The realities for fixed income investors have changed. How is this being reflected in markets? Bond investing has become increasingly difficult over the past decade. Markets have been heavily distorted by ultra-low interest rates and quantitative easing, as well as by extreme risk aversion in response to the global economic crisis and the eurozone debt crisis. — Nick Gartside
Is being a financial advisor worth it? I am an optimistic person and I encourage other people to keep a positive mental attitude (shout-out to Napoleon Hill and W. Clement Stone). However, by taking a good, hard look at the negatives in life, we can successfully pivot towards the positive aspects that will help us achieve our goals. — James Pollard
How do you treat one of your most valued, existing clients? Here’s a list of some things that come to mind. — Andrew Sobel
According to many advisors I speak with, the only clients that leave are those who have died. And while attrition may not be a big problem in this industry, I have to assume that at least a few clients change advisors without doing so via the funeral home. — Julie Littlechild
I was talking with an advisor last week about how to get into conversations about what he does. He was relaying the story of going jogging with a friend who could be a good client but is, more importantly, connected to a large network of people who fit this advisors ideal client description. — Stephen Wershing
Big picture thinkers are not unicorns - rare and mystical. And they were not born with the innate ability to think big. They do, however, pay attention to the broader landscape and take the time to think, analyze and evaluate. — Jill Houtman and Danny Domenighini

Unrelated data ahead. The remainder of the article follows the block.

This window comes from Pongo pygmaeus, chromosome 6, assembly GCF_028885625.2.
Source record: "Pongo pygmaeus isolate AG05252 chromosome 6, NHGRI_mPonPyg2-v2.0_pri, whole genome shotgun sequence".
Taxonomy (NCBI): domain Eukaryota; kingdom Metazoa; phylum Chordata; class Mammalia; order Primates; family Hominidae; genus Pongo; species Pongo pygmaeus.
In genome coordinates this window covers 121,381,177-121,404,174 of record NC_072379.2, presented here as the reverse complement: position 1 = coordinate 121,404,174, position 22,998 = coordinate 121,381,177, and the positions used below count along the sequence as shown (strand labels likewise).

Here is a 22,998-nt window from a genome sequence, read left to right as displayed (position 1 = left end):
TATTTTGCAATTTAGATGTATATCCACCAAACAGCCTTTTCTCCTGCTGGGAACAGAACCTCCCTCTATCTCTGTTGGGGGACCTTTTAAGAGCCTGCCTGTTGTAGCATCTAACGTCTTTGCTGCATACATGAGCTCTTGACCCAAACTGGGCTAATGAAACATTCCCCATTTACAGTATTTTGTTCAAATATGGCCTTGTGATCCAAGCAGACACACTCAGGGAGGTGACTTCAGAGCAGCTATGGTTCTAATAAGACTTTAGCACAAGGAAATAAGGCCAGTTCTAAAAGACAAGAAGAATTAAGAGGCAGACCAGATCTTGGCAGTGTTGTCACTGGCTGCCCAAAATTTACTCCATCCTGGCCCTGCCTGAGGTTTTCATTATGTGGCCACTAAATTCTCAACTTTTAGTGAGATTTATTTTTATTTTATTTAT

Your reputation is who you are and how you show up, Monday to Monday®. Many of us take our image and reputation for granted. Give careful thought to the kind of reputation that you would be proud of Monday to Monday® and that would resonate with your purpose and priorities. — Stacey Hanke
The generational changing of the guard is a fact of life as old as time. Young replaces old in responsibility, importance, control and culture. Outside of the family, the workplace is perhaps where this is seen most regularly by most people. — Shirley Engelmeier
Next time you hear your prospects give you price objections, it’s not because of the price. The give price objections because they don’t know the full value proposition that they’d be paying for. And it’s not based on their need, or your features and functions. It’s based on the buying criteria they want to meet internally. — Sofia Carter
Last week we wrote about the economic rationale behind going independent vs. moving to another major firm as an employee. As a follow-up topic, we thought it prudent to analyze transition packages attached to big firm moves and peel back the layers of the onion to show the components of these deals. — Louis Diamond